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Just a heads up for everyone reading looking for more up to date info. With Android O there are some changes to how the system manages these ids.

https://android-developers.googleblog.com/2017/04/changes-to-device-identifiers-in.html

tl;dr Serial will require PHONE permission and Android ID will change for different apps, based on their package name and signature.

And also Google has put together a nice document which provides suggestions about when to use the hardware and software ids.

https://developer.android.com/training/articles/user-data-ids.html

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Normally, I use device unique id for my apps. But sometime I use IMEI. Both are unique numbers.

to get IMEI (international mobile equipment identifier)

public String getIMEI(Activity activity) {
    TelephonyManager telephonyManager = (TelephonyManager) activity
            .getSystemService(Context.TELEPHONY_SERVICE);
    return telephonyManager.getDeviceId();
}

to get device unique id

public String getDeviceUniqueID(Activity activity){
    String device_unique_id = Secure.getString(activity.getContentResolver(),
            Secure.ANDROID_ID);
    return device_unique_id;
}
3

In order to include Android 9 I have only one idea that could still work that (probably) doesn't violate any terms, requires permissions, and works across installations and apps.

Fingerprinting involving a server should be able to identify a device uniquely. The combination of hardware information + installed apps and the installation times should do the trick. First installation times do not change unless an app is uninstalled and installed again. But this would have to be done for all apps on device in order to not be able to identify the device (ie. after a factory reset).

This is how I would go about it:

  1. Extract hardware information, application package names and first installation times.

This is how you extract all applications from Android (no permissions needed):

final PackageManager pm = application.getPackageManager();
List<ApplicationInfo> packages = 
pm.getInstalledApplications(PackageManager.GET_META_DATA);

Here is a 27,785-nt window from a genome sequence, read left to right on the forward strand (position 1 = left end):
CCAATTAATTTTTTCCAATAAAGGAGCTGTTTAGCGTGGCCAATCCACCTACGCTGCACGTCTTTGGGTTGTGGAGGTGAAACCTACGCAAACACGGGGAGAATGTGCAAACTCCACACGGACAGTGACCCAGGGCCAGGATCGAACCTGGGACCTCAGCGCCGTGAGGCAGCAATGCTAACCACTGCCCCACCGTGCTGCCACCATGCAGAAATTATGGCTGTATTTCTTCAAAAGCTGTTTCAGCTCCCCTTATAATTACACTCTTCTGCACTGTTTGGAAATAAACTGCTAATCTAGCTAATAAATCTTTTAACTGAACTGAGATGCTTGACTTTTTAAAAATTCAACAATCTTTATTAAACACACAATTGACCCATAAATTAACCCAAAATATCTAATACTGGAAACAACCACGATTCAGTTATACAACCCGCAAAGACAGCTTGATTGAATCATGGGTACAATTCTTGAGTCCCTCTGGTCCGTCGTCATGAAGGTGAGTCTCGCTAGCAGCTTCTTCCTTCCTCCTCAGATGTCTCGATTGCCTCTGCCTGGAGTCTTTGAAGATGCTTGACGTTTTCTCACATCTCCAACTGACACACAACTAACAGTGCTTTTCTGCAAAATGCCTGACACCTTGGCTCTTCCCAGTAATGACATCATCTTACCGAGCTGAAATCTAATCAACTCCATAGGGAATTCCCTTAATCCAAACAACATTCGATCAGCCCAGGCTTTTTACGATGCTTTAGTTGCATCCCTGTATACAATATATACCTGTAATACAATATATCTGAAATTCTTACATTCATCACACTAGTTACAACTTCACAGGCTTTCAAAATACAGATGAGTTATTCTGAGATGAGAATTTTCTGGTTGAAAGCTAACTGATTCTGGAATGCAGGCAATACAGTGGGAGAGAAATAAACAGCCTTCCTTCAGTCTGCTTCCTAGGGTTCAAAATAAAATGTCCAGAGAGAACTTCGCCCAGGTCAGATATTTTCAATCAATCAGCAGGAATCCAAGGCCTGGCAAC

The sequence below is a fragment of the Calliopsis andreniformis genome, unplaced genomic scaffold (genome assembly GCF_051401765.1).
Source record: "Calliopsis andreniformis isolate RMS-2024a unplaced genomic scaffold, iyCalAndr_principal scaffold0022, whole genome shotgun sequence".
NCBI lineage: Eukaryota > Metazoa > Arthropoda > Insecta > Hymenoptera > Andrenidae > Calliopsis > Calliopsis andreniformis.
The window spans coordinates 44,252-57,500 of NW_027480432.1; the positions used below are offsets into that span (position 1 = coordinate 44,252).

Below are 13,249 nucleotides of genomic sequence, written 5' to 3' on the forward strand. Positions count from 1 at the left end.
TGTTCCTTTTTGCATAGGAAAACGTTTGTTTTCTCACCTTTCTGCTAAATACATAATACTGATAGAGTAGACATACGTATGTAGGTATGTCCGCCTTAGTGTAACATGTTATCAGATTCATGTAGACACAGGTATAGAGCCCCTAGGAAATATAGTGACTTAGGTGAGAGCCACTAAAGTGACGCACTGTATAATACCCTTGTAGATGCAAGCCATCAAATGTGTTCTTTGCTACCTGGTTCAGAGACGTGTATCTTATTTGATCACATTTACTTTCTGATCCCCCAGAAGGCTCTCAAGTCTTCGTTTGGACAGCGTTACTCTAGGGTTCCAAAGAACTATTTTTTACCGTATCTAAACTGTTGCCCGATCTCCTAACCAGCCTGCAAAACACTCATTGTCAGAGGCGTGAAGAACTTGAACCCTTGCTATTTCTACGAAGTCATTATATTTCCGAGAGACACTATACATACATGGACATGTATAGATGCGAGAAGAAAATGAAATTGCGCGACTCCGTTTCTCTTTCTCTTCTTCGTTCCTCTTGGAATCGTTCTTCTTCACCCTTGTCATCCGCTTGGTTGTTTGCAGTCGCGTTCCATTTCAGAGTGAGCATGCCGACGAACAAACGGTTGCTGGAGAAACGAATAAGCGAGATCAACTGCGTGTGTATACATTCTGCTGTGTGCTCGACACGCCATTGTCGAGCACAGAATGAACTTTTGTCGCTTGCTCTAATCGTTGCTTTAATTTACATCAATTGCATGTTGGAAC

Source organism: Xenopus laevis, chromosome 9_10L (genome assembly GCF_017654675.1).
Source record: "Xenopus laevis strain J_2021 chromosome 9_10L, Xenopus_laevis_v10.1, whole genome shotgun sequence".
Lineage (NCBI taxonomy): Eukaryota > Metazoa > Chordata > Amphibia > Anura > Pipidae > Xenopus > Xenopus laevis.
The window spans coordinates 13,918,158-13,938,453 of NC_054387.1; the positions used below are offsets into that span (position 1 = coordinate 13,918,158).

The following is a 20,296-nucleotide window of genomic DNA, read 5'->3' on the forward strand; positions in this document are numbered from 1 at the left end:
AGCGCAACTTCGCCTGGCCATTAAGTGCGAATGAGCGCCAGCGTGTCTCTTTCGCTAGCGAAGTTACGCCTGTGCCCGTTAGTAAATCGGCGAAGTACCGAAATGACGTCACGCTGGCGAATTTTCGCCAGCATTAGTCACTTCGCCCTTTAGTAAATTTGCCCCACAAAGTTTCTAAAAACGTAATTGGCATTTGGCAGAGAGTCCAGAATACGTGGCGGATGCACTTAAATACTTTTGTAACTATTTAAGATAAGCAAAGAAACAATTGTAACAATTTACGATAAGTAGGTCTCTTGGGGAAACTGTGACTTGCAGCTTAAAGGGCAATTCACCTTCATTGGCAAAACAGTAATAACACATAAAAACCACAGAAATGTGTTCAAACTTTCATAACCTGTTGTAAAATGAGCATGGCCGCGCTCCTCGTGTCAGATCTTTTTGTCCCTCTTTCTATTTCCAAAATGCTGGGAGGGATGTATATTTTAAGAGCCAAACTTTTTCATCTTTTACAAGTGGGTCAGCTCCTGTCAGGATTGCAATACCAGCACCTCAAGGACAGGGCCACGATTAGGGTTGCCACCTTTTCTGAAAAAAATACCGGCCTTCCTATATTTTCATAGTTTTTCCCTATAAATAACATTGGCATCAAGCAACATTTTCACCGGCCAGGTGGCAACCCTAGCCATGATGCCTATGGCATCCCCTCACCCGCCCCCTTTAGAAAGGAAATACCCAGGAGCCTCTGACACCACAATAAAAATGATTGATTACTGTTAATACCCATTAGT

for (ApplicationInfo packageInfo : packages) {
    try {
        Log.d(TAG, "Installed package :" + packageInfo.packageName);
        Log.d(TAG, "Installed :" + pm.getPackageInfo(packageInfo.packageName, 0).firstInstallTime);
    } catch (PackageManager.NameNotFoundException e) {
        e.printStackTrace();
    }
}
  1. You may want to make a hash of the each package name and installation timestamp combination, before sending it to the server, as it may or may not be any of your business what the user has installed on the device.
  2. Some apps (a lot actually) are system apps. These are likely to have the same installation timestamp, matching the latest system update after a factory reset. Because they have the same installation timestamp they are cannot be installed by the user, and can be filtered out.
  3. Send the info to the server and let it look for nearest match amongst previously stored info. You need to make a threshold when comparing with previously stored device info as apps are installed and uninstalled. But my guess is that this threshold can be very low, as any package name and first time installation timestamp combination alone will be pretty unique for a device, and apps are not that frequently installed and uninstalled. Having multiple apps just increases the probability of being unique.
  4. Return the generated unique id for the match, or generate a unique id, store with device info and return this new id.